Go-Arounds

AM011309

Well-Known Member
#1
Anyone feel free but I mostly have airline pilots and those types of aircraft and company procedures specifically in mind when I ask.

From doing fams I see that during the approach briefing you go over the charted missed apch, but I think most places have their own thing they do with you in case of a go around.

If you initiate the go around, or if it’s kind of last minute and the controller says go around but doesn’t immediately give you another instruction for some reason, what do you start climbing to? The MA altitude?

So then when the controller assigns the altitude they want and issues a turn, when do you want that? I know when you’re 100ft off the ground you aren’t going to start turning, do you wait til 500’? 1000’? If I give you a turn and altitude on the go around is that too much or are you like, “...really???”
 

A300Capt

Well-Known Member
#2
I can’t remember the last time ATC told me to G/A and didn’t assign a heading and altitude....in VFR conditions.

I can generally tell when a G/A is coming due to tight traffic separation or the tone/stress in the controller’s voice or simply watching the traffic ahead of me miss the last high speed...

When is a good time to assign the heading? Well, guess it all depends on the individual but probably when you see the initial pitch-up attitude on the initial G/A is probably the busiest for the crew. A lot of procedural things and call-outs are happening right about then.

Personally, I like something in the neighborhood of “UPSxxx, go -around..fly headingxxx and maintain 4000’..” or in VFR conditions I’m generally gonna fly rwy heading initially so, maybe rapid fire headings and altitudes right after you see the gear come up. There’s generally a little pause after the initial flaps/ gear up call when we start breathing again...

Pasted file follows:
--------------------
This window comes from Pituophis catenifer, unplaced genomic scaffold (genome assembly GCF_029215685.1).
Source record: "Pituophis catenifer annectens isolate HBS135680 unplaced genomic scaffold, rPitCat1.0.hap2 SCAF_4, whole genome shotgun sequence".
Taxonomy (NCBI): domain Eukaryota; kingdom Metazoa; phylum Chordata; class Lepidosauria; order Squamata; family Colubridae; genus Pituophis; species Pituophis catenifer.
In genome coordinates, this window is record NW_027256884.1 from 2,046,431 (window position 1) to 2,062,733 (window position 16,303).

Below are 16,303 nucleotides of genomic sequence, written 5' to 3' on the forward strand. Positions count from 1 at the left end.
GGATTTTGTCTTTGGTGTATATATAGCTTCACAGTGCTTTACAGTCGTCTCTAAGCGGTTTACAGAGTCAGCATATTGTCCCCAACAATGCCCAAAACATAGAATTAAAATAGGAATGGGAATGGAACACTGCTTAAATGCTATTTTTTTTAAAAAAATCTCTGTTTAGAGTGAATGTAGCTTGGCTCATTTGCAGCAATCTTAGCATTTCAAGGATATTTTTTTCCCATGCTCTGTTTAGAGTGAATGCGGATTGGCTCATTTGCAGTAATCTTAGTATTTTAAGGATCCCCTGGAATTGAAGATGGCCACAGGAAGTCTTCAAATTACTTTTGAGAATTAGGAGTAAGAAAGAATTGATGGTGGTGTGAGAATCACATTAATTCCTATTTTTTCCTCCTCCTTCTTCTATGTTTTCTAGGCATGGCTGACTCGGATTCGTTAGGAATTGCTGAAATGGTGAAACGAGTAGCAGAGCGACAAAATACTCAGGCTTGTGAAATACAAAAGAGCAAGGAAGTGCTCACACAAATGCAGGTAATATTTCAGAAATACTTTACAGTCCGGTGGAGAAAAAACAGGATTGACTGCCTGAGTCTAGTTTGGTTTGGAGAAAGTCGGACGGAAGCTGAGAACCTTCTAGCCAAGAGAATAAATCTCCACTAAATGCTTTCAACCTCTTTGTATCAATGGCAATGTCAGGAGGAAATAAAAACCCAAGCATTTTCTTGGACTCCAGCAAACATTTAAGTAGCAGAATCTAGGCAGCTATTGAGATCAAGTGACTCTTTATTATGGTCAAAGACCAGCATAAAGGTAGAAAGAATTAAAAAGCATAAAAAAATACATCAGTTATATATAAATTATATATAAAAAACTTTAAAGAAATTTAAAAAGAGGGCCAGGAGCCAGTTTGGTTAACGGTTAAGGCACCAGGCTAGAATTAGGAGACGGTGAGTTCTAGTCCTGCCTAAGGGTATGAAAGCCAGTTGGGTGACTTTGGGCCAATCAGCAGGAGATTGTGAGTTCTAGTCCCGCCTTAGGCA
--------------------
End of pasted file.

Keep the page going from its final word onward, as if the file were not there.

Great questions though....
 
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Cptnchia

Dissatisfied Customer
#3
This topic is under discussion currently at my shop. The company’s new stance is that if you’re flying a visual, you climb to 1500 feet AGL and fly the traffic pattern in the absense of other instructions from the tower. There are however, certain exceptions. Some airports, due to terrain, climb gradient, noise abatement, etc, where we are required fly the MA even for a visual. These are listed in our company pages.

Of course, in all instances where I’ve been issued a GA by a controller on a visual, I’ve been given a heading and altitude. I’ve also requested straight out and been given it too, wham asked.
 

jtrain609

I'm a carnal, organic anagram.
#5
Anyone feel free but I mostly have airline pilots and those types of aircraft and company procedures specifically in mind when I ask.

From doing fams I see that during the approach briefing you go over the charted missed apch, but I think most places have their own thing they do with you in case of a go around.

If you initiate the go around, or if it’s kind of last minute and the controller says go around but doesn’t immediately give you another instruction for some reason, what do you start climbing to? The MA altitude?

So then when the controller assigns the altitude they want and issues a turn, when do you want that? I know when you’re 100ft off the ground you aren’t going to start turning, do you wait til 500’? 1000’? If I give you a turn and altitude on the go around is that too much or are you like, “...really???”
The three airlines I've worked for all set missed approach altitude from the chart at some point on the approach. If it's a true visual, or a charted/RNAV visual without a missed approach altitude, we'll set 1,500' above field elevation. If we go around and you don't say anything, and there's a charted path, we're probably following that (and with the way we have the Airbus programmed at my shop, the plane WILL fly the charted missed on it's own unless you intervene). If not, we'll probably go straight out unless we'll hit something.

So a good example of not hitting something is a go around at LAX, and a good example of hitting something is a go around in San Francisco.
 

Derg

Cap, Roci
Staff member
#6